At the same time, driving could successfully assert this defense we mentioned due to there being no way to anticipate this heart issue. Another similar example of a driver that could apply this defense would be a driver that does not have a history of having any syncopal episodes, suddenly suffering from a low blood pressure drop that causes a blackout.

Many individuals do not seem to be aware of how medical history can come back to haunt them after having an accident. After looking into the cases of California medical emergencies, the most unsuccessful sudden medical emergency defenses failed due to the person at fault having a long history of various medical problems.

The medical defense is used successfully in the rare occurrence that all of the following are true:

  • The individual did not act negligently and acted reasonably.
  • The medical emergency in question was completely unforeseen.
  • The individual involved had no pre-existing medical issues.
  • The individual was put in a situation where they could not control their vehicle due to the medical emergency.

An important aspect to keep in mind is that the medical defense is not eligible for mental health emergencies. A person cannot use mental illness as a defense for negligence or other civil claims, according to California Civil Code 41. So there is no way for an individual to avoid their responsibility in an accident if they were feeling suicidal, having extreme anxiety, or were in a state of psychosis at the time of the accident.


There is no law forbidding you from suing an individual simply because they state a medical condition caused the accident when you are an injured victim. Keep in mind, the medical condition they claim to have may wind up helping your case. You and your lawyer may show that they should have been aware of the dangers involved with their driving with that medical condition.


It is also essential to keep in mind that a person may be lying, mistaken, or scared. They may have blacked out and not have any memory of what occurred. None of these circumstances will leave them in a position where they are automatically not responsible for the incident.

There are times that an older person who is living on a fixed income will become very afraid after an accident, wondering how they will be able to afford the financial impact of the situation.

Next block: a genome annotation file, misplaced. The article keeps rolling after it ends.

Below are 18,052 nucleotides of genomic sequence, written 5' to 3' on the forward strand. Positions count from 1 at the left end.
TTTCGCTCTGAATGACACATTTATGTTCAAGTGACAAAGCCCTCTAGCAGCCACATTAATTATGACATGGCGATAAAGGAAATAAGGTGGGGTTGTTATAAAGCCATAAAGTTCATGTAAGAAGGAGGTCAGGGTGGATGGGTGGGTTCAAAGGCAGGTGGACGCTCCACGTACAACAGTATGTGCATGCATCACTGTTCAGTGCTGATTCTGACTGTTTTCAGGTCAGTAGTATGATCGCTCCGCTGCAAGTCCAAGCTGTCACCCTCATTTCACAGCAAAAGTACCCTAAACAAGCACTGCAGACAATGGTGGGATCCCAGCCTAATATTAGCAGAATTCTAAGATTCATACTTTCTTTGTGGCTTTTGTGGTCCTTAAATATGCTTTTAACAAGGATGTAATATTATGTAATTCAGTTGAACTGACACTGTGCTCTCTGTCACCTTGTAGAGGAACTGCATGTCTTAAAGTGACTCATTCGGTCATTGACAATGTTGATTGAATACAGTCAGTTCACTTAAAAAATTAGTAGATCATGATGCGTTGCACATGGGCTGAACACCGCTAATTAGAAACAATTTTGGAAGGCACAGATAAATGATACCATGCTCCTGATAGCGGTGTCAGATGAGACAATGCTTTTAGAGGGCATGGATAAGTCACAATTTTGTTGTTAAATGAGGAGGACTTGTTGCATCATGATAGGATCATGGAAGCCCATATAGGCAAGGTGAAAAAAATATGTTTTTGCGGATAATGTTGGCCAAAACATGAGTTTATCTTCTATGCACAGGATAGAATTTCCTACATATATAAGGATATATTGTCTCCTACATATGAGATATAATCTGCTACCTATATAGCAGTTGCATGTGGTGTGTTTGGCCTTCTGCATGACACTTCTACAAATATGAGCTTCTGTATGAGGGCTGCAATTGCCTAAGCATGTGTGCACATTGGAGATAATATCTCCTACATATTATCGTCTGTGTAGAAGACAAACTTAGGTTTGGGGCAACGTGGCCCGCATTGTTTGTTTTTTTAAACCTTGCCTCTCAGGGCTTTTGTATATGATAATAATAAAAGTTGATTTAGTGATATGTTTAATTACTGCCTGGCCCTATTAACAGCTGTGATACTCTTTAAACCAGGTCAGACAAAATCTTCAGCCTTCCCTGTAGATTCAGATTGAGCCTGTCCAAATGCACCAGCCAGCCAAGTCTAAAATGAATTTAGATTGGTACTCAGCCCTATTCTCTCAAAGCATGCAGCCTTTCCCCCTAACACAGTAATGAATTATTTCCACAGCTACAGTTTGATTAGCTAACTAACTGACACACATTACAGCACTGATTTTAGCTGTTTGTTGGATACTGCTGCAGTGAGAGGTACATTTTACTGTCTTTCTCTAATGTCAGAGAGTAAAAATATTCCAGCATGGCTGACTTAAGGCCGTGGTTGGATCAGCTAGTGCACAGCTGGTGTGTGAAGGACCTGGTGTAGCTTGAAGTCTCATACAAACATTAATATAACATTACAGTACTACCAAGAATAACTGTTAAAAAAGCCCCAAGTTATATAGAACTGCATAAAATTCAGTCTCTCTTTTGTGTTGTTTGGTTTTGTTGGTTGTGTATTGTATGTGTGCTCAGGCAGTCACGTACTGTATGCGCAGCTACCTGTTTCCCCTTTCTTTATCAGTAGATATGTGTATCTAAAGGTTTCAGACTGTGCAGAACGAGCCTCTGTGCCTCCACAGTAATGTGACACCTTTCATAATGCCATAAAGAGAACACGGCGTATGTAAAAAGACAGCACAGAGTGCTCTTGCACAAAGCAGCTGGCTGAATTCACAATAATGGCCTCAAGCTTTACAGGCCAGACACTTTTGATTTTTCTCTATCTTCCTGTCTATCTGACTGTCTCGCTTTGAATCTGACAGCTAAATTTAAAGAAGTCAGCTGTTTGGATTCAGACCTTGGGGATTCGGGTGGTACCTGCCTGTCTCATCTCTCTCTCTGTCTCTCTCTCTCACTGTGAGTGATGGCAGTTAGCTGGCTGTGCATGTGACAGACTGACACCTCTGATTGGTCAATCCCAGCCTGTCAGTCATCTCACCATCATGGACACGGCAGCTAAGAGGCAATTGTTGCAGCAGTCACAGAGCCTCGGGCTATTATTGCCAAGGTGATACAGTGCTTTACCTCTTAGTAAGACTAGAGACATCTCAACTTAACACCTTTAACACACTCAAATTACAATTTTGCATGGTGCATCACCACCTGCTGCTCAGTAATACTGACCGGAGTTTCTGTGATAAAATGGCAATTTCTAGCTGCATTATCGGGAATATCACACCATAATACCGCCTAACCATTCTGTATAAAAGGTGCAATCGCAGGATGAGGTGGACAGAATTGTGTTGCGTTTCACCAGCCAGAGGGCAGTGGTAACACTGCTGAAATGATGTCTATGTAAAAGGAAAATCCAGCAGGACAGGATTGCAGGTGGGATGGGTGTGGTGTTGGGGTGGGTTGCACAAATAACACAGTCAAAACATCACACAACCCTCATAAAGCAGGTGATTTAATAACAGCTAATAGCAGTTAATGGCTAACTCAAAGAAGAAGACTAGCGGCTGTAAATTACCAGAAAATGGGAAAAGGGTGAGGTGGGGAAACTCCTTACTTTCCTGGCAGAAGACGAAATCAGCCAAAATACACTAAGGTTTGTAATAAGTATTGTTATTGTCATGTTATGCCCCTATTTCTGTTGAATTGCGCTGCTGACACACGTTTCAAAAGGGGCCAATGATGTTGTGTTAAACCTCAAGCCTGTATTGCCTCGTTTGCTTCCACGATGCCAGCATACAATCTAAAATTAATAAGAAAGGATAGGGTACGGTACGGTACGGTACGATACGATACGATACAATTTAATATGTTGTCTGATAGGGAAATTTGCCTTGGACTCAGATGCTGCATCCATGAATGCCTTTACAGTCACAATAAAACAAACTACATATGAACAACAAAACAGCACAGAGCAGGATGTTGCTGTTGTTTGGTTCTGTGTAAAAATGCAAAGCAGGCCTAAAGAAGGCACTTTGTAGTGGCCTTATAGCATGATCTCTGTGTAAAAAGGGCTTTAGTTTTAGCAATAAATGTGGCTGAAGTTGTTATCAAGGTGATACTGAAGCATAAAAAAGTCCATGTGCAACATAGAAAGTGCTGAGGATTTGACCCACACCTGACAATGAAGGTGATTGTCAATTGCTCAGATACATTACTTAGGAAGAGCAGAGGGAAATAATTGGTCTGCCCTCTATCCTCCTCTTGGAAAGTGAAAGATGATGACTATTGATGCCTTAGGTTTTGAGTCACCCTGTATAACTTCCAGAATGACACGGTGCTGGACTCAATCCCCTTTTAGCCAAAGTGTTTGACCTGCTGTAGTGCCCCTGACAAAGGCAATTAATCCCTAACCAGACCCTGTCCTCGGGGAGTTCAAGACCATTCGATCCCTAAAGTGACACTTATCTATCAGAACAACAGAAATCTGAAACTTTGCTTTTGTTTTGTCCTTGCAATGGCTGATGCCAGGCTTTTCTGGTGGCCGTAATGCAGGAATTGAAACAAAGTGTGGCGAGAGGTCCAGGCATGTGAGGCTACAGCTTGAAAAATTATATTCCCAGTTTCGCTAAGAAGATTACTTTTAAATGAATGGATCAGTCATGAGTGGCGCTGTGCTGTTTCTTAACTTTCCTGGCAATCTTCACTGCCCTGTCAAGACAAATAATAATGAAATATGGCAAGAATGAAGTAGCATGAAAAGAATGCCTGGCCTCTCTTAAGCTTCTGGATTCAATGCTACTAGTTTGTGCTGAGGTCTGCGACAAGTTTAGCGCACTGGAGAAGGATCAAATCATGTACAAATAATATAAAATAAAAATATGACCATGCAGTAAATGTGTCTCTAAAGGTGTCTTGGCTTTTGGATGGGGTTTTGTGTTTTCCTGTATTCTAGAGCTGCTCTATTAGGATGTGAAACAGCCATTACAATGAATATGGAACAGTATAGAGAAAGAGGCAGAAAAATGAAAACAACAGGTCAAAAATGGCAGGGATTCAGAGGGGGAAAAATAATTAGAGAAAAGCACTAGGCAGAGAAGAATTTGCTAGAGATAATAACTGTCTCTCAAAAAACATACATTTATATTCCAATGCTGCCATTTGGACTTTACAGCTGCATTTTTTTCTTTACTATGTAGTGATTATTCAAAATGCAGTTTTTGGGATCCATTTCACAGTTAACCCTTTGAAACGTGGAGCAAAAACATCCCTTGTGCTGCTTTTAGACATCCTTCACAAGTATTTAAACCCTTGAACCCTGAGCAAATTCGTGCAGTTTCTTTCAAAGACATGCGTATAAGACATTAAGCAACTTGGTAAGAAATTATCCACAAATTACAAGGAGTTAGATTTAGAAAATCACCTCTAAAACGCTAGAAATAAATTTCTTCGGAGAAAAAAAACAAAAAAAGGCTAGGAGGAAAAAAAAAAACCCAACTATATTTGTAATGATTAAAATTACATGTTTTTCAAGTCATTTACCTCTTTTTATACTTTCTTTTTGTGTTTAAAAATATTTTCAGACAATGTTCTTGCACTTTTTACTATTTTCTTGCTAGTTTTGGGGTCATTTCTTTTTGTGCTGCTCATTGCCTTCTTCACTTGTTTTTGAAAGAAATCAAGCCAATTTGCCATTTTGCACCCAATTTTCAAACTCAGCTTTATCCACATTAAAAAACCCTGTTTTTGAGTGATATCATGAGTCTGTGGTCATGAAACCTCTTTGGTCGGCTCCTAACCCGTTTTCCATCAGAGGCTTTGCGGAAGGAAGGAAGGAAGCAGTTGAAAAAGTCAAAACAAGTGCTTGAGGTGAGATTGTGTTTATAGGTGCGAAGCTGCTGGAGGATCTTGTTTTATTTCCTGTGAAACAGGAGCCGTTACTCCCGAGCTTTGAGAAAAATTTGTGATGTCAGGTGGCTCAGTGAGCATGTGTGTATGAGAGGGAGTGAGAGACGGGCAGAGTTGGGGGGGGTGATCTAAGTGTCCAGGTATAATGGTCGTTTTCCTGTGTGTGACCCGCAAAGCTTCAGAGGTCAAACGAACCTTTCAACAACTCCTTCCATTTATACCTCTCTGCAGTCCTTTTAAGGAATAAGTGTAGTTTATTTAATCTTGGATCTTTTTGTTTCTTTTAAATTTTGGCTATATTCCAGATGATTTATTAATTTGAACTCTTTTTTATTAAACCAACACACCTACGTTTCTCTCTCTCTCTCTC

This situation can sometimes encourage them to use a medical condition as blame instead of merely admitting their making a mistake while driving. No matter what caused an accident, you are still left to pay medical bills, car repair bills, and loss of income from missing days of work when you are injured. A lawsuit can help you get to the bottom of what happened and help you get your bills paid in full.



When an individual blames a medical condition as the cause of a car accident, it makes a case more complicated, but it should not prevent you from suing for damages. With your lawyer’s assistance, you can investigate precisely what happened to cause the accident. This assistance includes obtaining the police report, meeting and interviewing doctors, and working with the insurance companies. There could potentially be plenty of evidence to support your case.


Healthcare facilities and doctors have no desire to be blamed for an accident or be dragged into a court case, so often, they will comply with any legal requests for medical information. Additionally, there have been instances where a defendant’s friends, coworkers, employer, or even a family member may share a random bit of information to assist you with your case.

To determine which party is at fault, the car accident lawyers, as well as the judge, will go over the following information:

  • Gather and look over testimony from neurologists, cardiologists, and any other medical specialists to determine whether or not the driver knew about their condition.
  • Determine whether or not the driver was negligent intentionally through failure to take care of themselves if they were aware of their condition.
  • Determine how much the condition of the driver affected the accident. For instance, if the impairment is a slight issue, the ruling may be that the driver’s health issues had nothing to do with the accident. However, if there was a severe medical condition, it may be that the illness will be a significant factor that contributes to assessing the damages caused.

Reach out and contact an experienced California car accident attorney who can help you ensure your rights are protected after being in a car accident involving a medical emergency. At Arash Law, we are here for your free online evaluation of your car accident case, whenever you need us.


After an injury has occurred, contact the attorneys here at Arash Law. We work with many different aspects of the law, including damages resulting from accidents caused by medical conditions. We are passionate about our clients, focusing on recovering while we work hard handling any legal details. We are passionate about helping the people of California. Contact us now for a free online case evaluation to see how we can help you with your needs.

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DISCLAIMER: Information provided on this blog is not formal legal advice. It is generic legal information. Under no circumstances should the information on this page be relied upon when deciding the proper course of a legal action. Always obtain a free and confidential case evaluation from a reputable attorney near you if you think you might have a personal injury lawsuit.